The truth is, I spent at least 1000 hours in 2018 trying to be a better comic book writer. And I’ve got a published book and a few more on the way to show for it.
But very few comic book readers know my name and I’m not talking to anyone at Marvel (or DC or Image or Dark Horse) yet, so there’s still lots of work to be done.
The unofficial consensus in the comics creator community is that it takes 5-10+ years to break into comics (5 if you’re really good, but more likely 10+ for most writers, if it ever happens at all). That means you’re looking at 5,000 - 10,000 (if not, and very likely, more) hours of study and work before you’re knocking on the door of a major publisher.
That’s more than 417 full days worth of your life. Or, put another way, the equivalent of if you were to work at your writing every day all day for 1 year, 1 month, and 22 days for 24 hours a day straight with no breaks.
Which, you know, is impossible.
My point is, if you want to write comics--like REALLY want to write comics and be good at it--it’s going to take a lot of work. It’s going to be hard, too. But it’s the only way.
If you can swallow that hard truth, you’re halfway there.
Hard Truth #2: Writing Comics is EXPENSIVE
Unless your only goal with your comic book writing is to get your stories down on paper and you have no earthly intention of developing them into full-fledged comic books, making comics is going to cost you money.
A lot of money.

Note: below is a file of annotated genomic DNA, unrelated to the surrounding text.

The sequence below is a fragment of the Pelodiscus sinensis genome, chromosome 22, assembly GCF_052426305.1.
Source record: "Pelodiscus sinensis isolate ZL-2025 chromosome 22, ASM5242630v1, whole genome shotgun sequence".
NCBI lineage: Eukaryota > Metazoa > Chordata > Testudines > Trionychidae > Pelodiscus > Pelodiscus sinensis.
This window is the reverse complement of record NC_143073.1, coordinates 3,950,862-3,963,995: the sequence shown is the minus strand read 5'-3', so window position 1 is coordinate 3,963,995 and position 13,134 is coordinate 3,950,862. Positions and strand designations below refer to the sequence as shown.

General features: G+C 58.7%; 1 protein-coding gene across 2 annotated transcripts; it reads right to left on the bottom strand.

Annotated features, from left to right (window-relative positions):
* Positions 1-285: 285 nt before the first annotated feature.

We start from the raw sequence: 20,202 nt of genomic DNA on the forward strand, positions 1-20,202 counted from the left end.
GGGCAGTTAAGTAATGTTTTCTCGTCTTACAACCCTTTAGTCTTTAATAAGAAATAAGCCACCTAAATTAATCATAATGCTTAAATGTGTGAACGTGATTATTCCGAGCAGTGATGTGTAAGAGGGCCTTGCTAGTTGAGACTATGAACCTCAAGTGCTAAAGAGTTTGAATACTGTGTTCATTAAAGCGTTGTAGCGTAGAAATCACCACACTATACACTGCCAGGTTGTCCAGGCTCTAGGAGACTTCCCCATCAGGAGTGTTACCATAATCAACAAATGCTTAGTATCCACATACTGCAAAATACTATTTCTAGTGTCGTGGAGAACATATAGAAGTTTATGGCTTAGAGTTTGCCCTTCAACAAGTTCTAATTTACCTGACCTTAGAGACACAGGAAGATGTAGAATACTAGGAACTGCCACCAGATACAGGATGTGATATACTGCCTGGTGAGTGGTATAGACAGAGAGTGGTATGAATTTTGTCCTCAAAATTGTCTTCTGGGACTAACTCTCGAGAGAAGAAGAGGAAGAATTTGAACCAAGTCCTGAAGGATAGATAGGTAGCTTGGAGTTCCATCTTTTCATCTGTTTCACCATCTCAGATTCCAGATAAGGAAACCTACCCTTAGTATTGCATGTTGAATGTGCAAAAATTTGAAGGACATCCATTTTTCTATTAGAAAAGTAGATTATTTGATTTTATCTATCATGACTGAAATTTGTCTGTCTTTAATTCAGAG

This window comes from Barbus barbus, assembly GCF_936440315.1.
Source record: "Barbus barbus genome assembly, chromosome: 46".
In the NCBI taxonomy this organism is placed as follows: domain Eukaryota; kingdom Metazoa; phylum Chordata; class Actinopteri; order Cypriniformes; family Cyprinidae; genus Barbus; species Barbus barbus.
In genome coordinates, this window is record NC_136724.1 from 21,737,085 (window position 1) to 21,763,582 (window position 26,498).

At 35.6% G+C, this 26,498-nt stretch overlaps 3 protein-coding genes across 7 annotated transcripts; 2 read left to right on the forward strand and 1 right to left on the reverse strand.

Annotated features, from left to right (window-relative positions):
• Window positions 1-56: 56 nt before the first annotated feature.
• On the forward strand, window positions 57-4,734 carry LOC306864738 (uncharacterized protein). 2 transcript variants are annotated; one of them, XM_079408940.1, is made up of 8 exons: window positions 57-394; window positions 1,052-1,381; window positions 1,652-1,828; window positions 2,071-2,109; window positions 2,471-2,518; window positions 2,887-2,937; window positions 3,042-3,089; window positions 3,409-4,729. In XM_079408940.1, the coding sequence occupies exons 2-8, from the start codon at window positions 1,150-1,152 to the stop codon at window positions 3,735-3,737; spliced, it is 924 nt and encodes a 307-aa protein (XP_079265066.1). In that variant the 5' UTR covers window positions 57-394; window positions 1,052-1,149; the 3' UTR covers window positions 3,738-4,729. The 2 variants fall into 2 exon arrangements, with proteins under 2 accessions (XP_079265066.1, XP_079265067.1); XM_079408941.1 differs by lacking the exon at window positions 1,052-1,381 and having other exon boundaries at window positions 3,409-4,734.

Many a creator have chosen to ignore this truth about making comics, and those creators are making exactly zero comics.
Of course, there are those writers who are charismatic enough to convince their collaborators to work without pay or to work for “exposure” (whatever that is), but--ethical issues notwithstanding, and there are definitely ethical issues there--those kinds of scenarios play out 0.0000001% of the time and end up workout even less often.
The hard truth is that the financial burden of creating a comic book falls largely, if not completely, in the writer. As the person whose vision is being brought to life, it’s your responsibility to pay other people (editors, artists, colorists, and letterers) to bring that vision to life.
If you wanted to build a house but lacked the skills to lay a foundation, build the structure, or wire the whole thing for electricity, you would hire and pay a mason, a carpenter, and an electrician, respectively, and not think twice about it.
So, if you lack the ability to draw, color, or letter, you’re going to need to hire and pay other, more skilled people to do this work for you.
Accept it. Seriously.
You’ll be that much closer to actually making comics.
Look, becoming a comic book writer is not easy, but it’s not impossible.
People publish comics and break in all the time. Just like everything else in life, you get out of your comics writing career what you put into it. If you do the writing and pay to your collaborators to bring your visions to life, you’ll have a comic.
And if you’ve put in the hours to learn your craft, it’ll probably be a good book.
If you can accept the hard truths laid out above, your next step is starting to write.